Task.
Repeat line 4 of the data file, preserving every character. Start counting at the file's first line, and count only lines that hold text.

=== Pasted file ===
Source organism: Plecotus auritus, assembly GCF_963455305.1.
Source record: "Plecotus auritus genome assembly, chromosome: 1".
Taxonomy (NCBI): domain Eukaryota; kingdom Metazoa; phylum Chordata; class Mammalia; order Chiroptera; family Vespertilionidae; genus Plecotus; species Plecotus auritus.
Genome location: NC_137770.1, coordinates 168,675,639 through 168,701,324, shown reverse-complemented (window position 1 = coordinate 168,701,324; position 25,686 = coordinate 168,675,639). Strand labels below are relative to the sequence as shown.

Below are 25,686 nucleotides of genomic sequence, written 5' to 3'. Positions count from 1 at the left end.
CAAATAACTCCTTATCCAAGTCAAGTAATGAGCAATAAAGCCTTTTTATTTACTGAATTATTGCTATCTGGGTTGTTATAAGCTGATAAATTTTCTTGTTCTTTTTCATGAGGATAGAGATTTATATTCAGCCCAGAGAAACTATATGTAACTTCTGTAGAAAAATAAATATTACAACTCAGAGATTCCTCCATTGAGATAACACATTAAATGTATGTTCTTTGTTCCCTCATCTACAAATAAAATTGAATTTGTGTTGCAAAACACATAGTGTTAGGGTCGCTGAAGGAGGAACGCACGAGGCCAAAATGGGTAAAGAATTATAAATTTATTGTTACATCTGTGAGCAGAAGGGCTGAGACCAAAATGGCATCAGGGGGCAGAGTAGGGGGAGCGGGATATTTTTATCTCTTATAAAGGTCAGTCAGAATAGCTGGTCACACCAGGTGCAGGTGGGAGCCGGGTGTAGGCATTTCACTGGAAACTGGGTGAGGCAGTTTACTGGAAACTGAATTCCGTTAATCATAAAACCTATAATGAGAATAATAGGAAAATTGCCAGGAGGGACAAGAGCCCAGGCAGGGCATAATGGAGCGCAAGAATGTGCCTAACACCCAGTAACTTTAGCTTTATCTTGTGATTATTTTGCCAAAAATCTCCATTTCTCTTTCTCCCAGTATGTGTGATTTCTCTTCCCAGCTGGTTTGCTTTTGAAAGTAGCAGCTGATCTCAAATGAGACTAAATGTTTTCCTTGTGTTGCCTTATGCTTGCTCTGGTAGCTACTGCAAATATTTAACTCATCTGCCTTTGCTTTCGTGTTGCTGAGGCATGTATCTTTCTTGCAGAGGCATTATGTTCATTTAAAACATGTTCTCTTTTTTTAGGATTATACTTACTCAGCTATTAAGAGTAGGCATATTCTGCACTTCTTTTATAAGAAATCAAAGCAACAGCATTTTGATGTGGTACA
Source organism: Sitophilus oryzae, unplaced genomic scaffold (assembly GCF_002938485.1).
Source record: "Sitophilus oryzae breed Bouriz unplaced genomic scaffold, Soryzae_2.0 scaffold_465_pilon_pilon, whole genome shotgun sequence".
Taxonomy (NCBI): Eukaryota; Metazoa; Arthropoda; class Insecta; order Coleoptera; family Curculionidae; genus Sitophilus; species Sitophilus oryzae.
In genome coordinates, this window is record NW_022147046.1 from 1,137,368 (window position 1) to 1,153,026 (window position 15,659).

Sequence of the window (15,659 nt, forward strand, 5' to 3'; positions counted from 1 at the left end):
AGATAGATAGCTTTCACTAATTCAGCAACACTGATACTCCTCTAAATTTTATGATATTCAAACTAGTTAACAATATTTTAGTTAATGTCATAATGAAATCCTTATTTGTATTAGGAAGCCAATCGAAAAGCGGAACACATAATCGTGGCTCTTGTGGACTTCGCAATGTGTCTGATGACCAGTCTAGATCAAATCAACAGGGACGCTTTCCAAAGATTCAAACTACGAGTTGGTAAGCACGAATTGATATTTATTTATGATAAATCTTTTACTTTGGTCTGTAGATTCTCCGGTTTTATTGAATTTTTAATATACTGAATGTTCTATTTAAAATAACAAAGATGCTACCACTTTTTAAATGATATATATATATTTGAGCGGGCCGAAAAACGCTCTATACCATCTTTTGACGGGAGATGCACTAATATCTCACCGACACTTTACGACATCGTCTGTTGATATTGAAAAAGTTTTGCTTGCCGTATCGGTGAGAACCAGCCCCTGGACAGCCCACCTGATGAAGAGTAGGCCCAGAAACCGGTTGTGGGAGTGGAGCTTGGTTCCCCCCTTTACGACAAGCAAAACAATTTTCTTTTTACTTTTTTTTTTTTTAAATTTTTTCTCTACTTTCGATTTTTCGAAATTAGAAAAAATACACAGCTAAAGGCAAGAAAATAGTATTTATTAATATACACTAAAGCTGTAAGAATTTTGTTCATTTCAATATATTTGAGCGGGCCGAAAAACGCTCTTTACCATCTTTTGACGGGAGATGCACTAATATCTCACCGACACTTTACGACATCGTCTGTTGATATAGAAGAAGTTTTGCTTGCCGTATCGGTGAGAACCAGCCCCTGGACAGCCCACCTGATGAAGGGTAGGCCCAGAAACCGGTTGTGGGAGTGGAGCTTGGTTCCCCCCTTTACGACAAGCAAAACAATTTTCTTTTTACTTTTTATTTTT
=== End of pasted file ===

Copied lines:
Genome location: NC_137770.1, coordinates 168,675,639 through 168,701,324, shown reverse-complemented (window position 1 = coordinate 168,701,324; position 25,686 = coordinate 168,675,639). Strand labels below are relative to the sequence as shown.